Sep 29, 2022
Increasing numbers of large drones will enter civilian airspace in future. To make sure this happens safely and efficiently in real life, this has been simulated by NLR together with General Atomics and ISD during tests that also involved air traffic controllers and pilot. This complex environment enabled the team to run tests that had never been done before to improve safety for both man and machine.
Royal NLR – Netherlands Aerospace Centre, in partnership with General Atomics Aeronautical Systems (GA-ASI) and Information Systems Delft (ISD), has recently completed a series of advanced human-in-the-loop simulation experiments to test and develop detect-and-avoid (DAA) technologies and procedures for safely operating large drones (referred to as Remotely Piloted Aircraft Systems or RPAS) in European airspace. Medium Altitude Long Endurance (MALE) RPAS are large drones that have traditionally been used for military operations but they are versatile and can also be used for a wide variety of civilian applications, ranging from land surveying and infrastructure inspection to search and rescue. However, before these civilian applications can be implemented, there needs to be proof that this new category of aircraft can be integrated safely and efficiently into civilian airspace.
The experiments were performed using two NLR simulators, namely the NLR ATM Research Simulator (NARSIM) which simulates aircraft, provides radar displays and other tools for air traffic controllers to manage air traffic, and makes it possible for pilots to control their aircraft and communicate with controllers, plus the NLR Multi Unmanned aerial system Supervision Testbed (MUST), which functions as the RPAS simulator and ground control station. These two simulators were connected together to ensure that the RPAS simulated on MUST and the remaining air traffic simulated in NARSIM fly in the same virtual airspace at the same time, making it possible to test RPAS integration procedures using simulation experiments. For this study, the MQ-9B SkyGuardian MALE RPAS, designed and manufactured by GA-ASI, was used as a case study.
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Third human-in-the-loop experiment
In June 2022, the partnership completed the third experiment in this series. This experiment was performed by three air traffic controllers and six pilots, including an active MQ-9 RPAS pilot from the Royal Netherlands Air Force (RNLAF). It was observed by airspace integration experts from several organisations including, Eurocontrol, the European Defence Agency (EDA), the UK Civil Aviation Authority (CAA), QinetiQ, the UK National Air Traffic Services (NATS) and the Norwegian defence research establishment (FFI).
Detect and Avoid in the air
The experiment considered air traffic operations in the airspace around Rotterdam The Hague Airport, a commercial airport in the Netherlands. The focus of the experiment was on using an airborne DAA system, which is deemed by most researchers as critical for realising MALE RPAS integration. This is because DAA technology makes it possible for the RPAS pilot on the ground to ‘electronically see’ the traffic situation around the RPAS in the air – something that pilots of manned aircraft achieve by simply looking outside the flight deck. This ensures that the RPAS pilot can steer away from other traffic just as pilots of manned aircraft would do when they see another aircraft approaching dangerously close. To this end, DAA provides the RPAS pilot with a display of the traffic situation around the RPAS, as well as alerts and guidance to make sure that the RPAS remains at a safe distance from surrounding aircraft and avoids collisions in critical situations. These approaches let DAA make it possible for RPAS to fly alongside manned aircraft without affecting the safety of the air traffic system. In this study, DAA alerts were provided to the pilot using GA-ASI’s Conflict Prediction and Display System, CPDS.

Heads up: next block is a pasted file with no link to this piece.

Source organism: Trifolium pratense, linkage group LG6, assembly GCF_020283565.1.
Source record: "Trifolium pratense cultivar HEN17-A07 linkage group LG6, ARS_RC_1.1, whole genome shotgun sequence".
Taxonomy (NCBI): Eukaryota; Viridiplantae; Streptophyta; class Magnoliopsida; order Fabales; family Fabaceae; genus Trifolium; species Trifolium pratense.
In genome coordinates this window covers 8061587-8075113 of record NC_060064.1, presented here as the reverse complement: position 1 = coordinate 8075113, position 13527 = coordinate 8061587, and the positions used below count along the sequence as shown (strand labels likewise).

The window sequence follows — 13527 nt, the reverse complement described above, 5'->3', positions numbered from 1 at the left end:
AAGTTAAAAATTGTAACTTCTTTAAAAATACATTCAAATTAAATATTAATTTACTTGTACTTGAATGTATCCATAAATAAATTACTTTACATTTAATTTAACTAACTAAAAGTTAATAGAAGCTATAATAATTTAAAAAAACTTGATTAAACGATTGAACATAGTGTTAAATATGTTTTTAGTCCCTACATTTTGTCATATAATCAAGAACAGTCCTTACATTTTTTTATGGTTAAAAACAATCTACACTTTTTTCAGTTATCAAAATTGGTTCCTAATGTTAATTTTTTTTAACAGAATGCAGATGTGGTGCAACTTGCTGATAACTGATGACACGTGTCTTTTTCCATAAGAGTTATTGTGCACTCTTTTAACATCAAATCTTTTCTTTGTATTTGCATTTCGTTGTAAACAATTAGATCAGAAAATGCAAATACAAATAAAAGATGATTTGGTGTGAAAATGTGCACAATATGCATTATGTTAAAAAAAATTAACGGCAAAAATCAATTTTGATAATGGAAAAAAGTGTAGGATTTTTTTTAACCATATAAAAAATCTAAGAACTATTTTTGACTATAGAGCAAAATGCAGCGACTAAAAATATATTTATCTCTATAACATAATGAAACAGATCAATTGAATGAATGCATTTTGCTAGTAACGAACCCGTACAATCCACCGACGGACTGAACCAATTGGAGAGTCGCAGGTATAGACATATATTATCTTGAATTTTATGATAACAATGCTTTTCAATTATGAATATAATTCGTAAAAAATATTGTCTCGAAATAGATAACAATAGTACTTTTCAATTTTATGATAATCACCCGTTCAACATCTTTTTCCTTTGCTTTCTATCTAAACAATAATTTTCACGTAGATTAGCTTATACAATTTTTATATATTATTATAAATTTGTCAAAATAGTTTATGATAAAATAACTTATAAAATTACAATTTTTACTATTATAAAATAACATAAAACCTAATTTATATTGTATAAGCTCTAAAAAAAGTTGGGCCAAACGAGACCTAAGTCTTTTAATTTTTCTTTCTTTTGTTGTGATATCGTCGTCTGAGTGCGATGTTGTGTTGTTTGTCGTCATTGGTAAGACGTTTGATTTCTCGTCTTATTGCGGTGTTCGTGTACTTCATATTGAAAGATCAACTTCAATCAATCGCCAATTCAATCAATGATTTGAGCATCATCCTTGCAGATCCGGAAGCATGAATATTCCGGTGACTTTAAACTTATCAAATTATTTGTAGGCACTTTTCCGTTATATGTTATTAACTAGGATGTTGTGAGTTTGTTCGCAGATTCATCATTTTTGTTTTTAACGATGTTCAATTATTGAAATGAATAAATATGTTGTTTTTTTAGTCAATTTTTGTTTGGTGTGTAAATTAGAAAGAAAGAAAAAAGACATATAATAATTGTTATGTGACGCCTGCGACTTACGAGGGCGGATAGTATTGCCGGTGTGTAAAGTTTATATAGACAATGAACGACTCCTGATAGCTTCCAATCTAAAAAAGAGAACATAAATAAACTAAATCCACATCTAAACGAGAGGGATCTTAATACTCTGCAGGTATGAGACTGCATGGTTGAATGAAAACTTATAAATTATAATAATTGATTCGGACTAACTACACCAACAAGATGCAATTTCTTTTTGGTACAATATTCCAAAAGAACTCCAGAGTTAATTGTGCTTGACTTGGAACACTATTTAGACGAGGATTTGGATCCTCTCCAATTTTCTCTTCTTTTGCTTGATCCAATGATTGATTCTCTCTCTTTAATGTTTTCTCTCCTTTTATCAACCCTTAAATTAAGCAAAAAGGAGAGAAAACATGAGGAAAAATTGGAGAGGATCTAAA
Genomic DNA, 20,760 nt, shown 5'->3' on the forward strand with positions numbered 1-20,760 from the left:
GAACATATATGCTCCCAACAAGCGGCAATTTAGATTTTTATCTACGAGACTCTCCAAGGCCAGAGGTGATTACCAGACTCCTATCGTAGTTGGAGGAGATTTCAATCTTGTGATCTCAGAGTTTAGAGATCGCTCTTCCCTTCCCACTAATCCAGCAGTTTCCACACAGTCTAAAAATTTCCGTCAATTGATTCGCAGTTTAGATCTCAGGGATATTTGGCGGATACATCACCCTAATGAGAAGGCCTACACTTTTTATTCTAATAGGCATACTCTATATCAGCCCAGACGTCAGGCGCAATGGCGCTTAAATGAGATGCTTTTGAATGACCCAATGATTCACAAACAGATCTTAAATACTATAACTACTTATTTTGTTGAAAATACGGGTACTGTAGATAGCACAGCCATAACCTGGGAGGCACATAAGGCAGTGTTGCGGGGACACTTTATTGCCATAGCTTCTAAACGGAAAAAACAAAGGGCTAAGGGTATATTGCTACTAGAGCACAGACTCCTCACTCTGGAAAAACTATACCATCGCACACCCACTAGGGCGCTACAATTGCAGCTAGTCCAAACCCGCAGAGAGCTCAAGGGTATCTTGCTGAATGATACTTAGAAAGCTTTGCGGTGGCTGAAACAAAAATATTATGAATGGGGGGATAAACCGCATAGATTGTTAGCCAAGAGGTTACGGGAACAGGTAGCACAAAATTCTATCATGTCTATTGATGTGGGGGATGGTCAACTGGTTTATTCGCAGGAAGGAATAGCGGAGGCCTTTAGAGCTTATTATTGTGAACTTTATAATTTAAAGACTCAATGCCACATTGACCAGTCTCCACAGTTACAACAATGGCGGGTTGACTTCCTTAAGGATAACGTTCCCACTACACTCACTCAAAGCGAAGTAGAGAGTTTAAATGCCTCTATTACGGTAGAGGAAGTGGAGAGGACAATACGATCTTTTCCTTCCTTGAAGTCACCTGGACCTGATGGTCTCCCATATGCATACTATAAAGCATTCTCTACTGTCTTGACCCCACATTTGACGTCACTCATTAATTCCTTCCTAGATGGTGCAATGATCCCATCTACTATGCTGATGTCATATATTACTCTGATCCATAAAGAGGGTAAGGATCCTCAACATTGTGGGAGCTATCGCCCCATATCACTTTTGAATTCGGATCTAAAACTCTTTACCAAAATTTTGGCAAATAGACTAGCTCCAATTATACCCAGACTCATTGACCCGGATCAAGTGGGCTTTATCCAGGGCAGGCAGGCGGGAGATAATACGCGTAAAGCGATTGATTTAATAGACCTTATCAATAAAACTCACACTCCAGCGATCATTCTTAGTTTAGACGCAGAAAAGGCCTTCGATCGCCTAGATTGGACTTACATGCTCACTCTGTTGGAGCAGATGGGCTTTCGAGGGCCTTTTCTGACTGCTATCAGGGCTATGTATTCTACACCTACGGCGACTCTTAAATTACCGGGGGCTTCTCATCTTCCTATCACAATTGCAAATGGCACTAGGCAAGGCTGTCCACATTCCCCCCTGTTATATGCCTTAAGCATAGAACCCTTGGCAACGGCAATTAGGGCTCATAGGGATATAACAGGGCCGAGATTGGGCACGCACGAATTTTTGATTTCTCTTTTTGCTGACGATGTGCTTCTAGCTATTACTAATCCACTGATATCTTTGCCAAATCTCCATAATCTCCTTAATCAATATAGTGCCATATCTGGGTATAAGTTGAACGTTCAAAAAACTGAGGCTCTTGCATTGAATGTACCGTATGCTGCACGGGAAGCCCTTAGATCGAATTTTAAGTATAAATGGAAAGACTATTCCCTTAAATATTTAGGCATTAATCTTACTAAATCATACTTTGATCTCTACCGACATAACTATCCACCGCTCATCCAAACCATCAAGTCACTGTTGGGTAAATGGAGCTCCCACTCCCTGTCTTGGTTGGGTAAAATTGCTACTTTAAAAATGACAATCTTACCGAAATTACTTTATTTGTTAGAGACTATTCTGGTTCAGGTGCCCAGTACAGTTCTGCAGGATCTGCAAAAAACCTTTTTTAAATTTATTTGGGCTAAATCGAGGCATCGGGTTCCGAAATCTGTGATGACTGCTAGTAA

“Over the past year, we have made various improvements to our simulators that give more realistic simulations than our previous experiments,” said Dr Emmanuel Sunil, an R&D engineer and project manager NLR. “This included wind simulation, which can affect the direction used to resolve conflicts for some geometries. We also developed an implementation of the well-known TCAS or Traffic Alerting and Collision Avoidance System for both the NARSIM and MUST simulators. As a result, we simulated both the ‘remain well clear’ and ‘collision avoidance’ components of detect-and-avoid systems. This improved capability will function as a baseline for our future research in this domain.”
Scenarios of interest
The experiment tested carefully-selected conflict scenarios with other air traffic that would force the RPAS to change course to maintain safety, including conflicts that occurred when the link between the remote pilot ground station and the RPA had failed. In such situations, TCAS guidance was automatically implemented by the RPAS to perform evasive manoeuvres, even if the link with the pilot is lost. The scenarios also included operations that have never been tested before with human-in-the-loop simulations, including conflicts while the RPAS is flying area surveying patterns, and during airport approaches with the RPAS pilot instructed by ATC to follow another aircraft at a safe distance.
The results of the simulations and feedback from participants showed that DAA improves the safety of the airspace and that both pilots and air traffic controllers can quickly be accustomed to RPAS operations with DAA. The results from the recent series of simulations will be fed back to regulators and standardisation bodies on both sides of the Atlantic to accelerate the integration of MALE RPAS into civilian airspace.